– this far north queensland cattleman has the vision to make smart decisions with huge benefits
They say that a picture is worth a thousand words. For our customers, we think that some images are worth even more than that.
Good grazing management is crucial. From stocking rates to soil nutrients, grazing management allows maximisation of available land and sustainable pastures.
Russell Lethbridge (Far North Queensland) using the Grazing Circles module of FarmMap4D.
For Far North Queensland cattleman Russell Lethbridge and his family, FarmMap4D provides the pictures that allow for grazing management that has really made a difference, and became an easy to use ‘game changer’.
He remembers what a revelation it was to be able to measure exactly how big the paddocks were on 22,300 hectare ‘Werrington’ at Einasleigh.
Satellite mapping with FarmMap4D enabled the family to maximise their use of available land, and pinpoint areas that cattle did not use.
“It seems very simplistic but it’s a big part of grazing management to know how big an area you’re dealing with, because the size of the paddock is one thing but the grazeable area is different again…the flow-on effect of getting your grazing and nutrition right is huge in production. Get it wrong and you’ll watch it go the other way – all of a sudden you don’t have the utilisation that you should be having.”
“FarmMap4D is a huge time saving tool, it avoids duplication and makes infrastructure cost-effective through planning, and you can use comparative data to chart your progress.”
Russell Lethbridge remembers what a revelation it was to be able to measure exactly how big the paddocks were on 22,300 hectare ‘Werrington’ at Einasleigh, when the Lethbridges were first involved in developing the precursor to FarmMap4D in the early 2000s.
“The first thing we do when we’re developing a new property or looking to site a fenceline or pipeline or compare ground cover over time is jump on the map, and you can see it all in front of you,” Russell says.
The first thing they did on buying ‘Amber Station’ – managed by Russell and Donna’s daughter Georgia and husband Dan Slaney – was to use FarmMap4D to map the paddocks and watering points and plan the installation of pipelines.
“At Amber we measured grazeable areas and put circles around existing waters to see what we could actually run. We had an idea of where we needed to focus our efforts to get the biggest bang for buck in increasing carrying capacity when we bought it, but FarmMap4D makes that immediate – ‘If we do this and this, there’s another 1000 head we can run’,” says Russell.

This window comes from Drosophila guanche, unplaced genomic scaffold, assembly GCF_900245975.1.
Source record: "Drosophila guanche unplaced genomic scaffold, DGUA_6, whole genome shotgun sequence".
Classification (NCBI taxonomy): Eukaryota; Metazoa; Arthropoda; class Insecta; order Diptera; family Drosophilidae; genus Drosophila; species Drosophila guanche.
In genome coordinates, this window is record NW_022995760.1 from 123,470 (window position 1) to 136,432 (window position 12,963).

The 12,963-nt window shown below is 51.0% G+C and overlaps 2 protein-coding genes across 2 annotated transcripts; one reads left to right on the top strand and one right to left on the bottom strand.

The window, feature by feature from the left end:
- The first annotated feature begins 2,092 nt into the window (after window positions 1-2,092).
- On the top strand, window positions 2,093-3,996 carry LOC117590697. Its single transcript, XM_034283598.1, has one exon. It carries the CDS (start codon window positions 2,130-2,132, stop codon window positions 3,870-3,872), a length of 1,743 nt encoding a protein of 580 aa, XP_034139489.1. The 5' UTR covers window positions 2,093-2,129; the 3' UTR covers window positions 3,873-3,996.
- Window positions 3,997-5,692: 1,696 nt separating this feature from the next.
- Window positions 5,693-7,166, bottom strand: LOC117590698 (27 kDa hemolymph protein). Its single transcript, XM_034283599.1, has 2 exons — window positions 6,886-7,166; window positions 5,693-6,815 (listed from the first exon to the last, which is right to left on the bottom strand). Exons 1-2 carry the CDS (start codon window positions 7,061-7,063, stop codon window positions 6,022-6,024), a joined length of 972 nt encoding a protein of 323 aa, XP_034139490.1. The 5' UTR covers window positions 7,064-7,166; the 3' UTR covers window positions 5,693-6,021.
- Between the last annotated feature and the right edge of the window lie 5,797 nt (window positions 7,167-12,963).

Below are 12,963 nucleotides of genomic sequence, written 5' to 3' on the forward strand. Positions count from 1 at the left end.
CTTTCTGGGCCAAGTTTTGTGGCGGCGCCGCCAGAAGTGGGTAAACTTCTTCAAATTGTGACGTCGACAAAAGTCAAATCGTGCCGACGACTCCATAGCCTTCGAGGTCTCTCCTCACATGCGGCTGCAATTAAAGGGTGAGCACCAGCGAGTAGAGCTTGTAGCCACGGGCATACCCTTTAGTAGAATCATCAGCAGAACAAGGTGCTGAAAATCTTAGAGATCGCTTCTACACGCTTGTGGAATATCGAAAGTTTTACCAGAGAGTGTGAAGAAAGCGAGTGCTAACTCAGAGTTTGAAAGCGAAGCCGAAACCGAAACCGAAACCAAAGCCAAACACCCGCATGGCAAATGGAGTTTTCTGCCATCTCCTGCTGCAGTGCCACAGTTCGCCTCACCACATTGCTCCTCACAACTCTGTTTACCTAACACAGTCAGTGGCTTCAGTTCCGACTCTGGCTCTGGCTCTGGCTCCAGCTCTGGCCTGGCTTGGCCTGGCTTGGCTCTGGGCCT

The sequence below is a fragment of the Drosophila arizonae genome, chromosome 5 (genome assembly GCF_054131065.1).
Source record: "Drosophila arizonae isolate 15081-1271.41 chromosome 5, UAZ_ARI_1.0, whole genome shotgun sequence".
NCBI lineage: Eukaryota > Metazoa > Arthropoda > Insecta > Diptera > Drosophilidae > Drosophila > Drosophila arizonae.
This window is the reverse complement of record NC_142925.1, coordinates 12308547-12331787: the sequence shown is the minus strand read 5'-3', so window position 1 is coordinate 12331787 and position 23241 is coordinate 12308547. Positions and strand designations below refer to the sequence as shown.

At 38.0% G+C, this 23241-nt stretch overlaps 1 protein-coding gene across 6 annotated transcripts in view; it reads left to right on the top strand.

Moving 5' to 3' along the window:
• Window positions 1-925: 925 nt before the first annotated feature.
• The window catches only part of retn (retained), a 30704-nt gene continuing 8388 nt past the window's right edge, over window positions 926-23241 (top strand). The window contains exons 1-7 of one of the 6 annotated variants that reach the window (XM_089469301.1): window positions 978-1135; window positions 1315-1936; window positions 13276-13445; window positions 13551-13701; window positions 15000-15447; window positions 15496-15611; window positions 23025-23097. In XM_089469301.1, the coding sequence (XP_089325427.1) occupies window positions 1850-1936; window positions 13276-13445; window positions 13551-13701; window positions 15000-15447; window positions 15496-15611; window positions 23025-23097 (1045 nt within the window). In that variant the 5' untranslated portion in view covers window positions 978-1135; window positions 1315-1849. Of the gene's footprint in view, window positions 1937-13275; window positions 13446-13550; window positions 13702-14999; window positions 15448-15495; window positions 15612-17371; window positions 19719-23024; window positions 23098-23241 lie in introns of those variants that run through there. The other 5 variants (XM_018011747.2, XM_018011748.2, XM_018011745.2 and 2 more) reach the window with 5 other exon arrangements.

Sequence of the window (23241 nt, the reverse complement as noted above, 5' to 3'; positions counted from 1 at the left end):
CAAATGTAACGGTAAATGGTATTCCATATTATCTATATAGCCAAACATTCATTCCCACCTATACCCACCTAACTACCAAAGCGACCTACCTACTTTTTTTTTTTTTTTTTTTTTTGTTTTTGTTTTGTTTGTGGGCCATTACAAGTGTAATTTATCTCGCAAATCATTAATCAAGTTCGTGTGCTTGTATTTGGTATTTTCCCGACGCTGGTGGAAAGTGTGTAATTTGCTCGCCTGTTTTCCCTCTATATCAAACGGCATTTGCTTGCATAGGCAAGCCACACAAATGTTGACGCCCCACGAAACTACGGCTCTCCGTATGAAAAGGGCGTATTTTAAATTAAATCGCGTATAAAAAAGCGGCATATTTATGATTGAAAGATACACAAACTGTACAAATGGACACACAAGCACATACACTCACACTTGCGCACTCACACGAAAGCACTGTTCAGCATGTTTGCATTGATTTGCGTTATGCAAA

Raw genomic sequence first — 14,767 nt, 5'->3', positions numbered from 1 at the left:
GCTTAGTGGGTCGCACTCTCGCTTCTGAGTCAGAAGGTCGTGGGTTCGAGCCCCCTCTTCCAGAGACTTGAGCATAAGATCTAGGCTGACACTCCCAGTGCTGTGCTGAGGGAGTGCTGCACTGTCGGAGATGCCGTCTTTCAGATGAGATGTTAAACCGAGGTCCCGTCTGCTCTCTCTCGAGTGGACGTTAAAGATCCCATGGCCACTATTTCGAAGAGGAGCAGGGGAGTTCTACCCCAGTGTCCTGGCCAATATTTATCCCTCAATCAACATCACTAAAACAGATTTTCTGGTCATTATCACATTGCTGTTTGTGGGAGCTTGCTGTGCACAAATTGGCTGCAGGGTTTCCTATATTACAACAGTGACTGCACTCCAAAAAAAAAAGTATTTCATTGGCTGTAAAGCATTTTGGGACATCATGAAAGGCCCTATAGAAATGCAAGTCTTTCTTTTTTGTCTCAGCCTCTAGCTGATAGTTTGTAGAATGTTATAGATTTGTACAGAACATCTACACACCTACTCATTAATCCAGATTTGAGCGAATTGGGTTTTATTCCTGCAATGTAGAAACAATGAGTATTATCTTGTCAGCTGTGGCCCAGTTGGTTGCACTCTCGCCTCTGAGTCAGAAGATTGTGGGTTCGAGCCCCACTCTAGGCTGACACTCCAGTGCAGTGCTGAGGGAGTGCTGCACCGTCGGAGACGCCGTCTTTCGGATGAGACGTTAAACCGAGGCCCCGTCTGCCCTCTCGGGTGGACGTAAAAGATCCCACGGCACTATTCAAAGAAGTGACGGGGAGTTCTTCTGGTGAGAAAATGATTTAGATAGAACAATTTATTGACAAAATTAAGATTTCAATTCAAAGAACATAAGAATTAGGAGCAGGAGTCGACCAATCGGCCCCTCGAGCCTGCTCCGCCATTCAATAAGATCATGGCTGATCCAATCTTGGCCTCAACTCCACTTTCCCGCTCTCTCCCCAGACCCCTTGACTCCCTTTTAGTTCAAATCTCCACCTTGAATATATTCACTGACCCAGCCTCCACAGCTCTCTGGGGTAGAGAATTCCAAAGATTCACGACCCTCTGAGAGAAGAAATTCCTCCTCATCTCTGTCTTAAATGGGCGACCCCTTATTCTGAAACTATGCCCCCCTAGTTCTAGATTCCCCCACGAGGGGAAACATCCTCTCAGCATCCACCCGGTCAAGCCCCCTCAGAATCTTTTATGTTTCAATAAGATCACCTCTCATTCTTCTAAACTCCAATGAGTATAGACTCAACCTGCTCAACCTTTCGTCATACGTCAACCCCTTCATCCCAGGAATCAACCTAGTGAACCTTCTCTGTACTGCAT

The application of grazing ‘circles’ to ensure cattle don’t have to travel further than 2.5km to water, which leads to proper utilisation of available pasture, has been a cornerstone of the Lethbridges’ development of their properties.
Clarity on infrastructure
FarmMap4D has proven invaluable when calculating the cost and placement of infrastructure.
“The same applies to fencing and watering. We’ve already started closing some paddocks off and measuring fence lines. Measurement on these big places can be a long way out, and the accuracy of FarmMap4D is critical when we’re outlaying money.”
Ground and tree cover can be measured and compared over time through FarmMap4D, and it’s even possible to compare the time lapse data with a site 50km outside the property boundary.
“All our country’s undulating so we need to know at the onset what to expect when laying pipe – ‘Werrington’ is 2700m above sea level and quite hilly, ‘Rainmore’ is 100 per cent dams, ‘Amber’ is different with 40km of running water from the Lynd River, and we’ve just sunk three bores there,” says Russell.
“For example, if you want to put in a 6km poly pipeline, FarmMap4D will give you the contours it’ll follow and calculate the head – the size of the pump and pipe you need – and you can send it to a pipe supplier or whoever’s in charge of hydrology on the project and it’ll be right every time.”
Smart stocking rates
The aim on each of the three properties is to run less cattle but produce more calves, by focusing on breeder nutrition and fertility. Special attention is paid to providing nutrition or supplementary feeding for two-year-old heifers, with excellent results – pregnancy rates range from the mid 80s to over 90 per cent for this group of breeders, which make up 25-30 per cent of the herd on ‘Werrington’.
“We make sure the young breeders have some of the best nutrition on the place and we match the stocking rate to carrying capacity by removing sub-fertile animals when we’re doing our grass budget,” says Russell.
While ‘Werrington’ – now managed by Russell and Donna’s son Clayton – and ‘Amber’ are running breeder herds, ‘Rainmore’, managed by Vicki and Andrew Revett, is the family’s growing and fattening block for male weaners and cull females, destined for the domestic feeder trade or 100-day Japox in Darling Downs feedlots.
A Game Changer
Russell describes FarmMap4D as a ‘game changer’ that’s simple to learn. He believes beef producers should be more inclined to use digital tools to support their daily decisions as well as provide information for finance applications or government departments at the tap of a button.
“If we fail to use and embrace innovation there is no way we’ll keep pace with our competitors in producing beef. And once you have a play with FarmMap4D, that’s when you’ll think, what CAN’T it do?”